On April 10, 1996 Porter submitted a note from Dr. Pantofel to NYU. The note reads in full:

Carlton Porter was in my office today for treatment of injuries sustained on 1-13-95. He continues to come in for treatment every day. At this time he is unable to work until further notice.
There is some dispute about how Porter submitted this note to NYU, but no dispute that NYU received it. Porter states that he gave the note to his [ Page 7]

immediate supervisor, Sergeant Joseph Quinlivan. NYU has submitted a declaration by Quinlivan in which he states that he does not recall receiving anything from Porter. A declaration has also been submitted for Margaret Beattie, a benefits coordinator for NYU. She states that Porter sent the letter by fax. Beattie also states that she spoke to Porter by phone that same day. Such a conversation is corroborated by handwritten notes dated April 10 that Beattie apparently made following the call. In any event, plaintiff submitted the letter to NYU.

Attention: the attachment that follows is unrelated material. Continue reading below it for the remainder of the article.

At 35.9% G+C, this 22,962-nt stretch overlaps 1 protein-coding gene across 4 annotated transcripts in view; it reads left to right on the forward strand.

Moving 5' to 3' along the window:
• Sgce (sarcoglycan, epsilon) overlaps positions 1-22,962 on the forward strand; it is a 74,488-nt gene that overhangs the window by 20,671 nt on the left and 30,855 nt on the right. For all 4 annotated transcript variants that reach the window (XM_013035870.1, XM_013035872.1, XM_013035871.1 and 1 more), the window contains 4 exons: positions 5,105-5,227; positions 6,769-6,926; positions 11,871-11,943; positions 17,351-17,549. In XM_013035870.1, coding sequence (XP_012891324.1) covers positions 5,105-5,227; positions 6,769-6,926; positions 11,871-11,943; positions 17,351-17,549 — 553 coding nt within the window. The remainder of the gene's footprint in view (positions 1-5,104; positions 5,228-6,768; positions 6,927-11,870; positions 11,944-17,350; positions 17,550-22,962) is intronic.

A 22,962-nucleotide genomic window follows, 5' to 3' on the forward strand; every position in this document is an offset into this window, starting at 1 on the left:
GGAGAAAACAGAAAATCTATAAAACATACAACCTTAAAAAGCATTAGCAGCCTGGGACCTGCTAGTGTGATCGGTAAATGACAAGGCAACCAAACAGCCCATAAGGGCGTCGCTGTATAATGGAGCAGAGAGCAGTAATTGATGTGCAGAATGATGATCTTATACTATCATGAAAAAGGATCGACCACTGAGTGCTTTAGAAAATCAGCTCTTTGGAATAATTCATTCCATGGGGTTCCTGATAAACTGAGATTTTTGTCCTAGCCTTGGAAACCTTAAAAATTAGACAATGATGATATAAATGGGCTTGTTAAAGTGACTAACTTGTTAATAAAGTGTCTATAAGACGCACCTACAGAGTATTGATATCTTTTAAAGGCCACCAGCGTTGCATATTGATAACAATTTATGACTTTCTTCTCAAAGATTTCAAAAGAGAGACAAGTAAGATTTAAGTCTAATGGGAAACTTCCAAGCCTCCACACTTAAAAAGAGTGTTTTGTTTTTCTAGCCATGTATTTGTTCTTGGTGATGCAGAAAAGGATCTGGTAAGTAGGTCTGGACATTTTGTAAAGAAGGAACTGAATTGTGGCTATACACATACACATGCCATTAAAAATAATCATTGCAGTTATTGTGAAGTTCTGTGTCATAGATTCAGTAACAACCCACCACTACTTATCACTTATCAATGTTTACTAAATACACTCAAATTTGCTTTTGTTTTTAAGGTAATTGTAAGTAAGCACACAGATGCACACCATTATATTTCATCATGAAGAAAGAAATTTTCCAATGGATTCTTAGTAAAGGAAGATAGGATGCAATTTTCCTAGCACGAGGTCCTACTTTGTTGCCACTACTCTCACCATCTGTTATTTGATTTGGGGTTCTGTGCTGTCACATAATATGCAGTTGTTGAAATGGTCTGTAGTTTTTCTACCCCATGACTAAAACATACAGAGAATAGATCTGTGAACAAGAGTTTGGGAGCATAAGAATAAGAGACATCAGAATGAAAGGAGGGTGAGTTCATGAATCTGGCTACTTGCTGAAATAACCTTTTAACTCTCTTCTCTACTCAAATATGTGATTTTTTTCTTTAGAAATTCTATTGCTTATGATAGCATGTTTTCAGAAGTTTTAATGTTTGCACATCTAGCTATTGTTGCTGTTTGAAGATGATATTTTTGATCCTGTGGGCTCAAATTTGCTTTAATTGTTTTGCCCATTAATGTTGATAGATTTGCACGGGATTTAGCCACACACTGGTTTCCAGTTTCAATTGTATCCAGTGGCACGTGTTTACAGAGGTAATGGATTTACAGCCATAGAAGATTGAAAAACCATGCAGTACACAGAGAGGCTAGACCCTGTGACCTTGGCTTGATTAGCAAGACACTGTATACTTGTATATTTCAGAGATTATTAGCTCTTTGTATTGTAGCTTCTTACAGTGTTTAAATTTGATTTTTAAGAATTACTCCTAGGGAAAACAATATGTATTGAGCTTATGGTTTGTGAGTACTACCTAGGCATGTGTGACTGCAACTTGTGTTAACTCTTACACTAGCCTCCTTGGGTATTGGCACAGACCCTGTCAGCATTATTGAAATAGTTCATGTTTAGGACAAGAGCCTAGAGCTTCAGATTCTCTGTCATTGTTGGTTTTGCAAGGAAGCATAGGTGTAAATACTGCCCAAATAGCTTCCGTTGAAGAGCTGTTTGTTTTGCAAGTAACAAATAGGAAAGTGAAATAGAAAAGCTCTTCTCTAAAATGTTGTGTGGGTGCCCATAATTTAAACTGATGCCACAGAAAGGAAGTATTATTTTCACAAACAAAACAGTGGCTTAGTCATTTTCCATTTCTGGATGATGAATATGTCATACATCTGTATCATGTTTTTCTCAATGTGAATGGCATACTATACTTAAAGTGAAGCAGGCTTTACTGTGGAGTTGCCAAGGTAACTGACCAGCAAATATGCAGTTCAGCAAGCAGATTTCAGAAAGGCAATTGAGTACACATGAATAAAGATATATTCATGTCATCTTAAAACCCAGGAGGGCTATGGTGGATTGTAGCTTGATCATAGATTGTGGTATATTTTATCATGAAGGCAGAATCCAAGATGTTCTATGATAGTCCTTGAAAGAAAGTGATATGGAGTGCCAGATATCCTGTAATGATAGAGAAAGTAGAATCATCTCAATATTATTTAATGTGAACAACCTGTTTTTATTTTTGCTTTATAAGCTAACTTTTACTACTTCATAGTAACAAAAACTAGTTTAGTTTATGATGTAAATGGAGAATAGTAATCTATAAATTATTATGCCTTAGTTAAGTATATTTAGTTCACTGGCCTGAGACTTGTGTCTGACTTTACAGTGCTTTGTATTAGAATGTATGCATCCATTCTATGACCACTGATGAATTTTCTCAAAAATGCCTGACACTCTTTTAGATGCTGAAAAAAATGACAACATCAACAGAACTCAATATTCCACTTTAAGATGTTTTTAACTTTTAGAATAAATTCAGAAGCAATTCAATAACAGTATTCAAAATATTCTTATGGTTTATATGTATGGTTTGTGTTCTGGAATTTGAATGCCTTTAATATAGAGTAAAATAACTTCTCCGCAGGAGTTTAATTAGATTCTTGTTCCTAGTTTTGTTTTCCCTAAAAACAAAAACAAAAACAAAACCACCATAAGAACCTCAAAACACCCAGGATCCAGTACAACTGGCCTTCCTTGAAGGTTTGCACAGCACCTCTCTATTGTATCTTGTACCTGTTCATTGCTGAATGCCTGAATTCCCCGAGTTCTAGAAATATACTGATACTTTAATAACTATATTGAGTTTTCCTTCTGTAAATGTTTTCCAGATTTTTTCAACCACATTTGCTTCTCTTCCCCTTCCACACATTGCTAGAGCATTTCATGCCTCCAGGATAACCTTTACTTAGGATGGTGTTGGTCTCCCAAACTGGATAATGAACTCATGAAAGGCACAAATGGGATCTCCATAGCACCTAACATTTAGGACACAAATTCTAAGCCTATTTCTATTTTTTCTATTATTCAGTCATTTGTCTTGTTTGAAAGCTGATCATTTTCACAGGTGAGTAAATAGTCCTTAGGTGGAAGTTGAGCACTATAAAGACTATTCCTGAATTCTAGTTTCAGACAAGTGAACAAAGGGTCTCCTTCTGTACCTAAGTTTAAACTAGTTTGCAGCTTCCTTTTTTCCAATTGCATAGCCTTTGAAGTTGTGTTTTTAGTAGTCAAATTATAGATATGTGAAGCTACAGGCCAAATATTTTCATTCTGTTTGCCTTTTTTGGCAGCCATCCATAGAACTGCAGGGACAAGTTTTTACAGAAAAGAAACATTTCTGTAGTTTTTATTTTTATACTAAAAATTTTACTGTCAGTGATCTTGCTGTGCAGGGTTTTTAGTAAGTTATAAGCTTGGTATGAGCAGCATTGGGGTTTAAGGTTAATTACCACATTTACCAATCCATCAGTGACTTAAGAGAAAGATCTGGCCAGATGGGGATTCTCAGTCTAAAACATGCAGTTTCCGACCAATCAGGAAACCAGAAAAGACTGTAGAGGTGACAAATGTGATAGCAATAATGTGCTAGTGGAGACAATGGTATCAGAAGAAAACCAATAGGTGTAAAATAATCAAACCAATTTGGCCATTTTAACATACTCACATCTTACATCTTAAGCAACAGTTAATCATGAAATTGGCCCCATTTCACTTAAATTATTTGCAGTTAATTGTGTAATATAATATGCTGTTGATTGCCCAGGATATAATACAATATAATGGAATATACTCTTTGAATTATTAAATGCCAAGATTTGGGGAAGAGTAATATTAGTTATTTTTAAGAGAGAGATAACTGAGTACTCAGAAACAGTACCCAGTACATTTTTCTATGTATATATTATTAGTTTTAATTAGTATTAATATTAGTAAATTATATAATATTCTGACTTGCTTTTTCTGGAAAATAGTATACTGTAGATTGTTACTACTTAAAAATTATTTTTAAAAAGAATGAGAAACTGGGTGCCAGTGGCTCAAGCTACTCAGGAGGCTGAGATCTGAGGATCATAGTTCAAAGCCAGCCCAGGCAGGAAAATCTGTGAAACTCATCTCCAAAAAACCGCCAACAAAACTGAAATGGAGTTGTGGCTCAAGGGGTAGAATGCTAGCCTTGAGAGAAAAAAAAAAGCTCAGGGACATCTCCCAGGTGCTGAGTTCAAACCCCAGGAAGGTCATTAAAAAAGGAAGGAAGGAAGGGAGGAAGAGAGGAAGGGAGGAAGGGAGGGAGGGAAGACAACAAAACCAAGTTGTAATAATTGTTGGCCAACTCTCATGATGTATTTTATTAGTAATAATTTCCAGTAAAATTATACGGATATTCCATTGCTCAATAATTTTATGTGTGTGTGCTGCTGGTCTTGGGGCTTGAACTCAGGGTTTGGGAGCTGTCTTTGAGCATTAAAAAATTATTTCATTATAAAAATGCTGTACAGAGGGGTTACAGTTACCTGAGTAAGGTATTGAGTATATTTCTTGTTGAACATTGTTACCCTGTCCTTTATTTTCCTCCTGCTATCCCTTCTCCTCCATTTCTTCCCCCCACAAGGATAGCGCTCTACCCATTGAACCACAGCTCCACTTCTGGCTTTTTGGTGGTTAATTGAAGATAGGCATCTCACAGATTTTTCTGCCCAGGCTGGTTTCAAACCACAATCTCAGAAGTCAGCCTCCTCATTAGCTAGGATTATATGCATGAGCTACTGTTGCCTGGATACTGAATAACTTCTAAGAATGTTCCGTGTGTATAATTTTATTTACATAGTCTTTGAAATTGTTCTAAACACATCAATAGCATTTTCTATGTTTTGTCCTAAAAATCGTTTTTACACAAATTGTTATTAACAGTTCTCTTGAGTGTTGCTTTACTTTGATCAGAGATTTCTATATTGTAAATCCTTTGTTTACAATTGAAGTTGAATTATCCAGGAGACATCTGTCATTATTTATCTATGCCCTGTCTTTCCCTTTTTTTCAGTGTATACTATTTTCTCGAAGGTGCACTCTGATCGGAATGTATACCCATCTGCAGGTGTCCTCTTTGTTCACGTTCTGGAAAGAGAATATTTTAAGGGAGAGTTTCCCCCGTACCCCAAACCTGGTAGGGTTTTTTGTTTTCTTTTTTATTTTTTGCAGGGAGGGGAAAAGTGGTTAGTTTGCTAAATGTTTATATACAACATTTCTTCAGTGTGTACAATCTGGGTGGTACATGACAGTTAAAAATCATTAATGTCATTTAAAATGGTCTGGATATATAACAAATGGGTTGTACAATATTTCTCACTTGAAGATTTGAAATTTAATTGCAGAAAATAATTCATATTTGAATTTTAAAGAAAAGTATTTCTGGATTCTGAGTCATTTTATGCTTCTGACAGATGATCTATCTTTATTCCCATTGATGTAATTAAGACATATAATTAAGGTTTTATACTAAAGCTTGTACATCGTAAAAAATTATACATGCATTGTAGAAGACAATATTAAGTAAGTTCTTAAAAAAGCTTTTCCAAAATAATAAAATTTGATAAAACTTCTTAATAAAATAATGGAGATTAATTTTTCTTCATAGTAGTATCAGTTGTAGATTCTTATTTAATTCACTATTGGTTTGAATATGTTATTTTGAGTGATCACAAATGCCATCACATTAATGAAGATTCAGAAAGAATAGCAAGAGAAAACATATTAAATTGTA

According to her notes, Beattie also spoke by phone with Porter on the following day, April 11. Her notes state:

I did tell him it appears that letter was not adequate for purposes of establishing his current medical/disability status. Told him Risk Mgt. must receive full detailed report from physician and to call P. Lazarus at Risk asap for further instructions, etc.
(Emphasis in original.) "Risk Mgt." refers to Risk Management Planning Group, NYU's worker's compensation insurance carrier. Peggy Lazarus is an employee of Risk Management Planning Group. Porter does not refer to this conversation in his statement of issues of material facts in dispute.

Beattie instructed NYU's human resources manager, Rinko Hemnes, to send Porter an "FMLA Kit" and such a kit was sent. The kit [ Page 8]

contained a Request for Leave of Absence form, Certification of Physician or Practitioner form, a summary of FMLA rights, a set of instructions and the FMLA statutory definition of a "serious health condition." The court has been provided copies of these forms but not of the general instructions.